When I get tired of addressing the same misunderstandings over and over again, I decide to write a blog post about it that I can just send people to, rather than having to explain myself and common errors over and over again.
The “separation of church and state” is a common objection people of many political persuasions like to fling at conservatives, as if these objectors had any philosophical or historical understanding of the phrase and their interpretation of it.
There is a difference between the institutional separation of church and state vs. the philosophical separation between religion and politics. There is a difference between institutions and people vs. ideas and philosophy.
The former is possible, desirable, and necessary for the sake of both church and state. It is not good for priests, pastors, bishops, or popes to hold political offices outside of the Vatican. There have been times in the history of Christianity, both Catholic and Protestant, when religious leaders wielded formal political authority too. But more importantly, before Christianity and after the Protestant Revolution, the state assumed religious authority as well, dictating to its subjects what they shall believe and how they shall act, subjecting religious leaders to political authority. In the modern era, this usurpation has been accomplished through government-run education and a variety of laws premised on anti-Christian principles.
The Crown and Parliament of England in particular controlled the Church of England. This reality is what motivated the American founders to enact the 1st Amendment which prohibited the “establishment of religion” at the national level (it did not prohibit established churches at the state level and many states had and retained these established churches after the ratification of the Constitution). The 1st Amendment prevented the establishment of a Church of the USA, funded by tax-payer money, akin to the Church of England.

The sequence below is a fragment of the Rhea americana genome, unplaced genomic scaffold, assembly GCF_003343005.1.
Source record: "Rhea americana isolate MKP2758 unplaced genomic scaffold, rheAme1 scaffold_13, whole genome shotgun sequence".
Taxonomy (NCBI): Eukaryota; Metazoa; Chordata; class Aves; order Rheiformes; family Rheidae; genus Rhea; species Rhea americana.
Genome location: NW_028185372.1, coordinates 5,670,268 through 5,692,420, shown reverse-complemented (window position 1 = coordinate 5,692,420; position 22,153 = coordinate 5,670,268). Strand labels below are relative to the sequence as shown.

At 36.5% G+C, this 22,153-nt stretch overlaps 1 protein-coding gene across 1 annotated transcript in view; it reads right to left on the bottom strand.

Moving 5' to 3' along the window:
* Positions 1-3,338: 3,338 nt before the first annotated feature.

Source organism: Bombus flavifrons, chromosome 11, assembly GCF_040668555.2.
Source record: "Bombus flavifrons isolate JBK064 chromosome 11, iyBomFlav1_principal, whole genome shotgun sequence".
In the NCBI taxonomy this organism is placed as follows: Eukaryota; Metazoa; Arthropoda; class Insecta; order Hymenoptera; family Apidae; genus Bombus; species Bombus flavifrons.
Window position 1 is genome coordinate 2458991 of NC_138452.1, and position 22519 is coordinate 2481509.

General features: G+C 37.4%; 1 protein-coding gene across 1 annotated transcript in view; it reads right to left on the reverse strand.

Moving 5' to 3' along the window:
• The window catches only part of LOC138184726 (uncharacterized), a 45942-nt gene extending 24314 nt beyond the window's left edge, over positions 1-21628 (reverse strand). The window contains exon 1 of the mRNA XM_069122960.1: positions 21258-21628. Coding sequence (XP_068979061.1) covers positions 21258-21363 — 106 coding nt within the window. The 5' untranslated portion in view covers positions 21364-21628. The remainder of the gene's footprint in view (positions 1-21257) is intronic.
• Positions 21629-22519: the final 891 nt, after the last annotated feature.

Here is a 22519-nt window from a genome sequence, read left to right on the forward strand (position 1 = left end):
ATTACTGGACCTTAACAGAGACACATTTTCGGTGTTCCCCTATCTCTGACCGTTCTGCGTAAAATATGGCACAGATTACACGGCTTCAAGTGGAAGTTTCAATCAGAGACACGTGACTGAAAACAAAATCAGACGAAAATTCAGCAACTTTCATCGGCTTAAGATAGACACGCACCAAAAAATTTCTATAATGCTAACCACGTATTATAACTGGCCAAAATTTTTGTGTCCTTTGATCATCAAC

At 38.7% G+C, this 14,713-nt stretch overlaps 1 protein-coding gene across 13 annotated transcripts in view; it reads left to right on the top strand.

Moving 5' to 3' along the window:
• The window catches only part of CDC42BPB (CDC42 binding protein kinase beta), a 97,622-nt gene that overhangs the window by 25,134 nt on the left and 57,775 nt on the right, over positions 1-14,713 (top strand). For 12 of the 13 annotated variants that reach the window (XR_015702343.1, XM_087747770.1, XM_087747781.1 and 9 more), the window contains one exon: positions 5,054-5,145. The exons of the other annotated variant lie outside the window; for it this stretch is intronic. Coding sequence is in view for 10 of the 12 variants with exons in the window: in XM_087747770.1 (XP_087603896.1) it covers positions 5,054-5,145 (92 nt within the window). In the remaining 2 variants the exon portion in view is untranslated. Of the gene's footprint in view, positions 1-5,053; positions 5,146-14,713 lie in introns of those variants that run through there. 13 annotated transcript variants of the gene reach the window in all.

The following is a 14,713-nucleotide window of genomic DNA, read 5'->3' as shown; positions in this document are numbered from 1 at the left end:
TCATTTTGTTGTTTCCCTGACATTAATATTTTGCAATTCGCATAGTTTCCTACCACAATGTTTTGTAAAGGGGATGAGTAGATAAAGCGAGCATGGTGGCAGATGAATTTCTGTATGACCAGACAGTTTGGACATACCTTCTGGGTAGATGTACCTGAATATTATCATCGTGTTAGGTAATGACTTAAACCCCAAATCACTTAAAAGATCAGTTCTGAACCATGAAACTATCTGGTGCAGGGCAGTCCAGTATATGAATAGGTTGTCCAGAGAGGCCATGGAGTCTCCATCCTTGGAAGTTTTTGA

Both the life of the spirit and the public life of politics suffered (at least eventually) under such institutional arrangements. The institutions of church and state must be kept separate and independent. I am FOR the separation of church and state. And these arrangements are what Thomas Jefferson had in mind when he wrote the phrase in his letter to the Danbury Baptists (the phrase is not in the Constitution).
However, the latter, the separation of religion and politics, is intellectually impossible. Religion makes claims about the origin and nature of man, including his natural rights. Just because one is an atheist or agnostic doesn’t mean one doesn’t have religion. Everyone has religion because everyone has a view about the origin and nature of man and about his nautral rights. And natural rights are the basis of good, just, and moral politics. Natural rights are what the founders appealed to in the Declaration of Independence.
It is impossible for one to be for or against the separation of religion and politics. The fact is that they cannot be separated, as a matter of reason and contemplation about what each sphere entails. The political order rests upon the moral order and the moral order upon the religious order.
So the next time some preacher, pastor, priest, bishop, or pope starts talking politics, denouncing abortion and gay “marriage,” I don’t want to hear appeals to the “separation of church and state.” It is irrelevant.
What you are really saying is that you want a separation of the Christian religion from American political discourse, which is un-American historically and philosophically dangerous. You would rather substitute a leftist, collectivist, libertine, secularist pseudo-religion for Christianity as the basis of moral judgment, natural rights, and law. Such a substitution would be immoral, unjust, and terrible for the spiritual and material well being of all Americans.